The boost to begin the personal statement (+ a free workshop)
Last Updated on March 29, 2021 by Real College Matters
Daunted at the outset, many students place their personal statement for college applications on the back burner. Some students assume their big story – the one that will compel the admissions team at their choice college – just hasn’t happened yet. “But it will,” they say, “before my deadline.” Others in this procrastination camp insist they “work better under pressure,” or need to “wait until the application is live,” or “get through AP Exams,” or “get through finals,” or “get to summer.” In my decade of college counseling, I’ve heard every excuse, but none of them justify the pressure students feel when the personal statement looms over them as their deadlines approach.
While it’s true an essay won’t make up for a lack of academic qualifications, it certainly provides several opportunities for a student to favorably present themselves to an admissions team. At its core, the personal statement is a chance to provide insight into what is truly important to a student. Be it a passion for change, or a personal value that cannot be identified by their GPA, this section allows an admissions team to understand the student more intimately. A great essay helps a student stand out in a sea of applicants by revealing an unexpected trait, injecting humor, or even evoking emotion. If nothing else, the personal statement is an important indicator of a student’s ability to write well and (hopefully) succeed in a first-year English class at the school(s) where they seek admission. Because the personal statement is so multifaceted, it’s important to remember that it is judged subjectively by each reader. Therefore, no opportunity – insight, uniqueness, or strong writing – should be ignored.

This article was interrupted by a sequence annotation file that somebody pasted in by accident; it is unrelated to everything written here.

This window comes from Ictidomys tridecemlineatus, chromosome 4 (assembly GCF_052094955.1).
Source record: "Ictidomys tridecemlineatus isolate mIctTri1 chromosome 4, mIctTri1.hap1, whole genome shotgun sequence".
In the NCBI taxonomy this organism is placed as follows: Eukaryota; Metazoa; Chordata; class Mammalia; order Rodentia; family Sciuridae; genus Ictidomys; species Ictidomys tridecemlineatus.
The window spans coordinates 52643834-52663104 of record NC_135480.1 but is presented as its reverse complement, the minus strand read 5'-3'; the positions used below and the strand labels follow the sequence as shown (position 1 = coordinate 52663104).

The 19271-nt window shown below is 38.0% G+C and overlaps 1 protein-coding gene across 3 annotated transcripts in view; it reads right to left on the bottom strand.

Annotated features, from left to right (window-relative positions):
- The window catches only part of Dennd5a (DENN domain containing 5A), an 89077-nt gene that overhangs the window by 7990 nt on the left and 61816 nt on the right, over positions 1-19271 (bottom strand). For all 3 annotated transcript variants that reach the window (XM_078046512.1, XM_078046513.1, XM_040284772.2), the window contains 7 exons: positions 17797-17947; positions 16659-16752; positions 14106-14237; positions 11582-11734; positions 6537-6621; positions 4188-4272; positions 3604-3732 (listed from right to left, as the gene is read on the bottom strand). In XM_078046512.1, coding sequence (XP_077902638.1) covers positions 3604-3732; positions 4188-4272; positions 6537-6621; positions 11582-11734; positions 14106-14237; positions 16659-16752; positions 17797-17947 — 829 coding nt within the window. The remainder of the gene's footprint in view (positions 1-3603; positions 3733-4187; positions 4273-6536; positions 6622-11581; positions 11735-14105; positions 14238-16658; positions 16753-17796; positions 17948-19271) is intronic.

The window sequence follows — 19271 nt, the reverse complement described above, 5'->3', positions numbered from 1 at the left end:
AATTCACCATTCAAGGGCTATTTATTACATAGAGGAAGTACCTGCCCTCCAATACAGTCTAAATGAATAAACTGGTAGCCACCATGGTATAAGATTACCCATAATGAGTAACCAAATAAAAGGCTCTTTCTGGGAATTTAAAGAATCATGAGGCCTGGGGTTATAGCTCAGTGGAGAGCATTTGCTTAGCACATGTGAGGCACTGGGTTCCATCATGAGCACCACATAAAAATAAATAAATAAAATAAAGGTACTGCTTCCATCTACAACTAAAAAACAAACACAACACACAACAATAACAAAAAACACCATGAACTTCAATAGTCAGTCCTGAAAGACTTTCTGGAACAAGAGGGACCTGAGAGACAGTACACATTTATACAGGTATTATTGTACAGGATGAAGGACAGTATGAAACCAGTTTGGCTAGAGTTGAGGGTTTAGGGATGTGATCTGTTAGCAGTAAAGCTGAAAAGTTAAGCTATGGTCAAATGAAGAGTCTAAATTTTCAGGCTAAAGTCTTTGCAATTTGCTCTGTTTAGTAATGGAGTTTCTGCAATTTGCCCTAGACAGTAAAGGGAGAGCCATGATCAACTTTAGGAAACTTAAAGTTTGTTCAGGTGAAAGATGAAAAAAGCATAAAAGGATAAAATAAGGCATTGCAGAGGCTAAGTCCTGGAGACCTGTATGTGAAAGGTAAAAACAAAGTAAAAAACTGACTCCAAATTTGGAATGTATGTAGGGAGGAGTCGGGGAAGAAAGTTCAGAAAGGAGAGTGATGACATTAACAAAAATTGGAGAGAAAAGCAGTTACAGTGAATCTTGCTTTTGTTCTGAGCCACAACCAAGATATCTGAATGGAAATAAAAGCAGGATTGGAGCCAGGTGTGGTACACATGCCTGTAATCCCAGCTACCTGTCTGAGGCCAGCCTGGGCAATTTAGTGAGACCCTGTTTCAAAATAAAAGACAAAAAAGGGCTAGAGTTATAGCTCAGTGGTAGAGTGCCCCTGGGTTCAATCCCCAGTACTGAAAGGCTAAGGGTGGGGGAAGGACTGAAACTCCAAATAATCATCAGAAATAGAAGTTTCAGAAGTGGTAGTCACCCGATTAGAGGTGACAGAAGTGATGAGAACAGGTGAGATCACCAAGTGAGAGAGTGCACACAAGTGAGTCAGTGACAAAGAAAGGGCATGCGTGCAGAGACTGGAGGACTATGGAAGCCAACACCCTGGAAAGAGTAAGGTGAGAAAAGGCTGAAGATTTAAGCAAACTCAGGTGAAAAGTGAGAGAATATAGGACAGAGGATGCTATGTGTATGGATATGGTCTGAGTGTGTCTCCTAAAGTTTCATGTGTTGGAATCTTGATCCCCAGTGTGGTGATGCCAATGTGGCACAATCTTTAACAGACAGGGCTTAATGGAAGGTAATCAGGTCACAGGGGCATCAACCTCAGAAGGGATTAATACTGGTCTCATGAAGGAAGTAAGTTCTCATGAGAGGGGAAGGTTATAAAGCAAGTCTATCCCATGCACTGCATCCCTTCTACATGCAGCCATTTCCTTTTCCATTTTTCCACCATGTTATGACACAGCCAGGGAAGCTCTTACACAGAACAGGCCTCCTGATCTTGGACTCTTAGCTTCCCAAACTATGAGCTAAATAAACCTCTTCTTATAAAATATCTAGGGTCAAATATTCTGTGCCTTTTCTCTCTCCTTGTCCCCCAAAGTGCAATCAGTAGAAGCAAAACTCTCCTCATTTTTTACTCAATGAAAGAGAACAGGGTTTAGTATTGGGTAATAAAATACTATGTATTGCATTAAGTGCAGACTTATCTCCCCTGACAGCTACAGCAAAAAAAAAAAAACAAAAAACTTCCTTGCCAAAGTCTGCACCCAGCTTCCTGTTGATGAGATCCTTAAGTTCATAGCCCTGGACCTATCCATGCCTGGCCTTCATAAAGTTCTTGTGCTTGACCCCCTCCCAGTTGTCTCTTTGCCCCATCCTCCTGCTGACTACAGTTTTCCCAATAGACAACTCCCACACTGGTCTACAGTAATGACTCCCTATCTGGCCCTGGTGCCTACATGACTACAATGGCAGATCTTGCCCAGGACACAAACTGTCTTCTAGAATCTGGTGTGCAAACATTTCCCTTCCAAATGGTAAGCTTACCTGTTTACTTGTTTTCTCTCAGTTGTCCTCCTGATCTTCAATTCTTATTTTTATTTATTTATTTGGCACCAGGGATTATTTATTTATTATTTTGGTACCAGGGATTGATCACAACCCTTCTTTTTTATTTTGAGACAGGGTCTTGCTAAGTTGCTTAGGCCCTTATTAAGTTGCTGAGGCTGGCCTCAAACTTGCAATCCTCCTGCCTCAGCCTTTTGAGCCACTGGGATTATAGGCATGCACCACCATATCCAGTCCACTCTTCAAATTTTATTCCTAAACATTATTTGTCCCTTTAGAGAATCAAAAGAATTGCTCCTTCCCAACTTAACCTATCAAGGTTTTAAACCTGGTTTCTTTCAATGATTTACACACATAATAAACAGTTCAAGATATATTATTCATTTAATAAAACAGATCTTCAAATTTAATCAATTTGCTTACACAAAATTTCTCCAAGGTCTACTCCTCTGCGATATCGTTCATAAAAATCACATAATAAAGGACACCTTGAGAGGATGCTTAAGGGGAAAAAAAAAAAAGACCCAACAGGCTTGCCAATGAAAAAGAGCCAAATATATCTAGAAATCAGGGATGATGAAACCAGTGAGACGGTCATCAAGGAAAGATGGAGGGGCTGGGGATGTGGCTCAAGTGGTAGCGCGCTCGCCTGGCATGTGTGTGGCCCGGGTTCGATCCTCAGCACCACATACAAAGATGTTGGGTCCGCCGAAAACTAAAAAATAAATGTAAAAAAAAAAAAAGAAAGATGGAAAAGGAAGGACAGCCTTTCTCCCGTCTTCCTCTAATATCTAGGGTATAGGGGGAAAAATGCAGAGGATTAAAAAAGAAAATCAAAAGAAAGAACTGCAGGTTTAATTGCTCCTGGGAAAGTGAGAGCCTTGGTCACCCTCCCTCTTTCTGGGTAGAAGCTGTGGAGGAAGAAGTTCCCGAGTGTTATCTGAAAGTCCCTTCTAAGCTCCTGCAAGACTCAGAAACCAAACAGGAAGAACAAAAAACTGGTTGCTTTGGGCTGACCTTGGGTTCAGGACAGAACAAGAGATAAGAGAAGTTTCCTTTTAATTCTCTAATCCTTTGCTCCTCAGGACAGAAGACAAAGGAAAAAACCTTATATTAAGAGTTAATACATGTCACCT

A narrowed list of ideas, a thoughtful outline, or a simple rough draft – very rough, even – can help students set themselves up for a manageable application season in the coming months. The personal statement will endure many, many revisions. It will (or, should) be reviewed by one or two chosen editors, and the editing should include both thoughtful and technical examination. For example, is it evident this topic is important to the author? Does the essay transition well between ideas and obey directions regarding length? (Consider, too, that these editors may also have priorities that prevent them from working under a looming deadline.) The process is long, but the pressure is lessened with an early start.
Juniors, ample time exists to brainstorm, generate ideas, write a draft, edit, and even change your mind should that life story you’ve been waiting for actually occur this summer. Give yourself this gift of time by getting started – this season, this week, or even right now. Your senior self will thank you.